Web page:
More on being confessional

It seems to me that most people who claim to subscribe to the Reformed symbols today fail in both excess and defect. There is an excess in that the symbols are elevated to some sort of timelessly normative standard which appears to rival Scripture. It is not difficult to find language of the symbols as ‘defining’ the Reformed faith. This is, bluntly, rubbish. Scripture alone defines faith for anyone who can hope to pretend to the title ‘Reformed’. Certain symbols may be welcomed insofar as they are judged to express the true teaching of Scripture. They are, to repeat myself, norma normata, not norma normans. This is not an abstruse or difficult distinction, but it is a vital, and routinely forgotten, one. (An illustration might help: my...

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A meditation on the indicative mood

I won’t name the liturgical resource, because it is a good one, a very good one, and does not deserve to be vilified for one slip, but I was glancing through it, and lighted upon the Pentecost service. ‘Consider,’ it invited us, ‘Jesus’ command in Acts 1:8…’Acts 1:8 reads: ἀλλὰ λήμψεσθε δύναμιν ἐπελθόντος τοῦ ἀγίου πνεύματος ἐφ ὑμᾶς καὶ ἔσεσθέ μάτυρες ἔν τε Ἰερουσαλὴμ καὶ [ἐν] πάση τῆ Ἰουδαία καὶ Σαμαρεία καὶ ἔως ἐσχάτου τῆς γῆς. (‘But you will receive power when the Holy Spirit comes on you, and you will be witnesses in Jerusalem,and in all Judea, and Samaria, and to the ends of the earth’–my tr.) Forgive the grammarian in me, but this is all in the indicative mood, not the imperative mood; there is no...

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Pastoral eschatology

More thoughts on eschatology… I am fully convinced–and became so in pastoral ministry, performing funerals–that we cannot and should not speculate about the eternal fate of any particular person. God will judge, and (my other Spring Harvest soundbite) when we see God’s judgement we will be astonished by the depths of His mercy, and by the heights of His justice. The NT offers many chillingly serious warnings about the reality of God’s eschatological severity (the main reason I find universalism too easy a way out), but will never speak of any named human person in hell. (In a parable, Lazarus is received into Abraham’s embrace, ‘a certain rich man’ is condemned to suffer; the most the New Testament will say of Judas...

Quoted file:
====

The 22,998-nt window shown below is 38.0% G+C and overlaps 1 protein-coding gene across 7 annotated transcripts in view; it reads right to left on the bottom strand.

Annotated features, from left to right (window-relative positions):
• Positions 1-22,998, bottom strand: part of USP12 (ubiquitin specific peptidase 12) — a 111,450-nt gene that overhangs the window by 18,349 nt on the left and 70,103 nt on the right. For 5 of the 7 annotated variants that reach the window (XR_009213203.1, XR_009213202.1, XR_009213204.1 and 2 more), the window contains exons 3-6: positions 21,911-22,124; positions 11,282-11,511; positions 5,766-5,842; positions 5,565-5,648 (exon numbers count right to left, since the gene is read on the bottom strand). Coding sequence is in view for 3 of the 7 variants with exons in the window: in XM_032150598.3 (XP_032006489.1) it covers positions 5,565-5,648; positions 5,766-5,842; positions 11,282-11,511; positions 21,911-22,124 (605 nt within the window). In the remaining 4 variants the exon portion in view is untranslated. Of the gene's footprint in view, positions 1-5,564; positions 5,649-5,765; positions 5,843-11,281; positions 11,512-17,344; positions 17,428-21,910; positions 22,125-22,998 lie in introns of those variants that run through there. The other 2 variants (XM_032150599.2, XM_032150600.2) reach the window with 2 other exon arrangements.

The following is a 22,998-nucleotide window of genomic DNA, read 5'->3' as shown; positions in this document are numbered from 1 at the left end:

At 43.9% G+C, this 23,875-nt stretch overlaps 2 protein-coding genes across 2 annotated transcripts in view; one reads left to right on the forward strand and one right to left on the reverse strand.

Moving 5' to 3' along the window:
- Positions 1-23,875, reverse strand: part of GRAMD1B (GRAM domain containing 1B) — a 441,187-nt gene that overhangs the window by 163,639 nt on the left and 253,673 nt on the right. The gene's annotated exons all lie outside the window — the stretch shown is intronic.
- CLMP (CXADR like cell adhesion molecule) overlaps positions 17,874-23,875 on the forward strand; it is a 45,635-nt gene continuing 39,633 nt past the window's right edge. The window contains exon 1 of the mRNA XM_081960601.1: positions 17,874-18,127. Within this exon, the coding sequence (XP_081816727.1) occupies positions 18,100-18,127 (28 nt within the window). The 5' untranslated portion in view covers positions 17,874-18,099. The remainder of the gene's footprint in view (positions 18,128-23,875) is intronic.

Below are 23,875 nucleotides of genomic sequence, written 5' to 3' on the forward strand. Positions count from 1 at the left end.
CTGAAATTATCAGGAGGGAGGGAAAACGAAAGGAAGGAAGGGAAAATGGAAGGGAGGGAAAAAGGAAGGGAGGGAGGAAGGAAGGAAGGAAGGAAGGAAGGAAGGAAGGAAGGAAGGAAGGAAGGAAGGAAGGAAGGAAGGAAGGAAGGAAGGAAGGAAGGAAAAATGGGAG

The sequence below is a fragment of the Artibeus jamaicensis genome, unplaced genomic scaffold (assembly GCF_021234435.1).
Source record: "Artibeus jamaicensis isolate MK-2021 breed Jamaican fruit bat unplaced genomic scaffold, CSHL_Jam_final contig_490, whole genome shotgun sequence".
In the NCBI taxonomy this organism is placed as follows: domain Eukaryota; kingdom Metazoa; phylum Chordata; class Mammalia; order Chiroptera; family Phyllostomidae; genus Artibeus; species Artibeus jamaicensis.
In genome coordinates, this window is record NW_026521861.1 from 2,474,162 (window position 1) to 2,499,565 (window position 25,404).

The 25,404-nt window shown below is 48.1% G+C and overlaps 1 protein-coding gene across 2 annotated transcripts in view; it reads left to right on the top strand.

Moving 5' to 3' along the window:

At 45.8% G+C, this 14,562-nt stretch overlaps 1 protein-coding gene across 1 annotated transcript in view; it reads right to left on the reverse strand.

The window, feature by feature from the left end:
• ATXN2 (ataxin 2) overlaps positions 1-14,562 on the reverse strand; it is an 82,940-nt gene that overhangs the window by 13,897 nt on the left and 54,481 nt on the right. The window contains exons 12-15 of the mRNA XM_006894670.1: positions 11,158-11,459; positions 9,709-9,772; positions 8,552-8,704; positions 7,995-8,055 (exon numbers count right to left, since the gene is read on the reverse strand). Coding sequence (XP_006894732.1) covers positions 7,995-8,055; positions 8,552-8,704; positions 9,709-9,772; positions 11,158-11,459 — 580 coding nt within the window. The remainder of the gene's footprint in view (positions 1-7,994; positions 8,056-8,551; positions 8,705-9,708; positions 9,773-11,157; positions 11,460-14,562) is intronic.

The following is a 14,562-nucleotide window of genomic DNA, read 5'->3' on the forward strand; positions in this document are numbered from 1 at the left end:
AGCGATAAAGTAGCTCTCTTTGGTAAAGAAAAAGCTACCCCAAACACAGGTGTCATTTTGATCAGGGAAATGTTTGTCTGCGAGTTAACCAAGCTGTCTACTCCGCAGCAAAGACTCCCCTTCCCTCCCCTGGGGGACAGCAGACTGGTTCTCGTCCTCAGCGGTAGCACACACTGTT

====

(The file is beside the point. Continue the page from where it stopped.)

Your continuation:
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On the lack of eschatological regret

In a public conversation with Ian Coffey (at this conference), I hit upon a phrase, quite by accident, which I’ve been musing on since. A vital theme in Christian eschatology is an adequate account of ‘the lack of eschatological regret’. That is, it seems to me a necessary part of the experience of eternal life that there is nothing we–or indeed God–look[s] back on and thinks ‘I wish it had been different’. One consequence of this, of some pastoral importance, is the suggestion that I will not regret God’s sovereign decisions concerning the final fate of my parents, wife, children, … A universalist stance is acceptable on this canon, it seems to me (even if not on several others); the older Reformed orthodoxy...

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How to be confessional

Ben, at Faith and Theology, has posted on the documents made public by Westminster Seminary that led to the suspension of Peter Enns, which has already generated a lot of discussion (Ben’s post and the ensuing discussion is here; the documents themselves can be found here). I have not read Enns’s book; nor, I imagine, will I. (I am a devotee of Dr Johnson on such matters: ‘Whenever anyone publishes a new book, you should immediately go out and read an old one.’) I have, I confess, only glanced through the WTS statements. The discussion around the case, however, highlights something that has been of concern to me for a while: I fear that we no longer know how to be confessional. I teach a course from time to time on ‘Christian...

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